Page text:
Ascetic Ideals for Philosophers

  • Category:
    Philosophy
  • Document type:
    Essay
  • Level:
    Undergraduate
  • Page:
    2
  • Words:
    1447

Ascetic Ideals for Philosophers and Nietzsche Critiques 1

Ascetic Ideals for Philosophers

Ascetic Ideals for Philosophers

Introduction

Ascetic Ideals; a phrase that is used widely in different fields of philosophy, religion, art and even among the people believed to be week, helpless, sick and the powerless; has a wide scope of coverage. Its meaning is dependent on where is it applied. This essay addresses the meaning of ascetic ideal as used in philosophy, the critiques to the ideals by Nietzsche, and the qualities of the ideals.

Meaning of Ascetic Ideals

In philosophers’ perception, ascetic ideals do not define “a laudable will to contentment and simplicity,” it is somewhat defining conditions of its own desire to power (Janaway, 2007). According to Nietzsche, Genealogy, III, “every animal is a philosophical animal” cautiously making strides to attempts of gaining ideal factors that can allow him reach the feeling of power. In seeking for this, the “philosophical animal” tends to eliminate all possible objections to his endeavour of seeking power.

According to Phil 104, philosopher’s will to power over life uses “the chief energy” of “contemplation.” However, philosophers only use the “established type” of thinking over the possible outcome of the evil, and not the need of some of it action. This was established by the ascetic priest, and termed it as ascetic ideal of “contemplative man”, which according to them, “contemplative men were first despised for their ‘inactive, brooding, unwarlike’ character.” For this, contemplative men seek to recognized and even feared.

Therefore, it is arguably possible that ascetic ideals denial of will of political power, or even personalities that a person would long for. This comes as a result of self-denial claiming that will of power of the world such as political power, power over poverty and even fame, are characterised by hatred and sometimes vengeance which according to the ascetic of morality of doing good or evil, can only be avoided by self-denial (Nietzsche, Genealogy, III).

Ascetic Ideals for Philosophers

Philosopher ascetic of morals and others of its associated ideals tend to pretend in their opinions being pure when they are seeking reasons to justify for the “rarefied and abstract of their hearts’ desires” (Lacewing, n.d.). Philosophers tend to argue that in this world, it is either good or bad, moral or evil, true or false and they justify this by saying that, seeking or will of political power, fame, or even superiority in this world tend to bring bad and not good and therefore morally evil. Kant says that in a philosopher’s life, his will has precedent of rules, termed as the ascetic ideals of the philosophers, which guide them away from doing bad; which is reasonable to follow; but it only means that some actions are not permitted since some do not have precedent rules to guide them.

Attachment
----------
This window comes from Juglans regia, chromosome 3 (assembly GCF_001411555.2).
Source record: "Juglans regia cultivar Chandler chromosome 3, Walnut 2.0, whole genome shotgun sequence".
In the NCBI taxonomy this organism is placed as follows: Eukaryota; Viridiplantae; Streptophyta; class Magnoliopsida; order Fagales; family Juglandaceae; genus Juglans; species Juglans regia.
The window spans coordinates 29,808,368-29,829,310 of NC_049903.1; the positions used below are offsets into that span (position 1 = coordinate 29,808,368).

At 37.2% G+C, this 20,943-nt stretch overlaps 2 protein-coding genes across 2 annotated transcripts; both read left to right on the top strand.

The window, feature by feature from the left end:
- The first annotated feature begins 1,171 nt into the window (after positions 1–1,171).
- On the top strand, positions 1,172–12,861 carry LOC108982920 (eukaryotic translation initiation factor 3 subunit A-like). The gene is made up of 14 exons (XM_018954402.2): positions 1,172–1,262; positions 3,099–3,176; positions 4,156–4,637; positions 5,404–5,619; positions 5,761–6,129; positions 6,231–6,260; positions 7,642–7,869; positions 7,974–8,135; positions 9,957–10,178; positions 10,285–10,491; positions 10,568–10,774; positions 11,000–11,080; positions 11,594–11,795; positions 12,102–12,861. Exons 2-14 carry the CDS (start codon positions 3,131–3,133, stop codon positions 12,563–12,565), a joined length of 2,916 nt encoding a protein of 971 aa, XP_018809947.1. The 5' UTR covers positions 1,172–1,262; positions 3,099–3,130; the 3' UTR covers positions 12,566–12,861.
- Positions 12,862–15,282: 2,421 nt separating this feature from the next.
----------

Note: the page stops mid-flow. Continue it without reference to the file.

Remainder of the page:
In Genealogy of Moral (III), the author suggests that philosophical life is defined by a life of “no action but contemplation”. According to this, philosophers believe that there is a much greater transcendent values of the mind of knowledge of good and goodness (wisdom) than the values of body and the world desires. According to Lacewing, this belief enable philosophers maximize their optimum feel of power over themselves and over others.

Nietzsche’s criticism of morality; Truth, Goodness, Altruism, Wisdom

Philosophical beliefs are known to rest on values of morals, an expression of power. However, this power is purported to the instincts of the philosophers expressing their will of power cautiously by creating their ideal conditions. In search for truth about the will to truth, Nietzsche outlines that the will of truth has its origin just as the other wills but it originates from self-denial.

Nietzsche has argue against the ascetic of morals as adopted by philosophers and priests posting a challenge to the exact truth that is there in their argument of value of mind desire and not body and world desires (Michael, 2013). Nietzsche identifies his two major grounds for criticising past philosophers in that: their theories are founded on “some play on world perhaps, some seductive aspect of grammar, or a daring generalization from very limited, very personal, very human, all-too-human facts.” According to Nietzsche, the metaphysician’s fundamental belief is the belief in the opposition of values, and the morality; goodness, truth, altruism and wisdom cannot have its origin in the opposite in this very slow, deceptive world.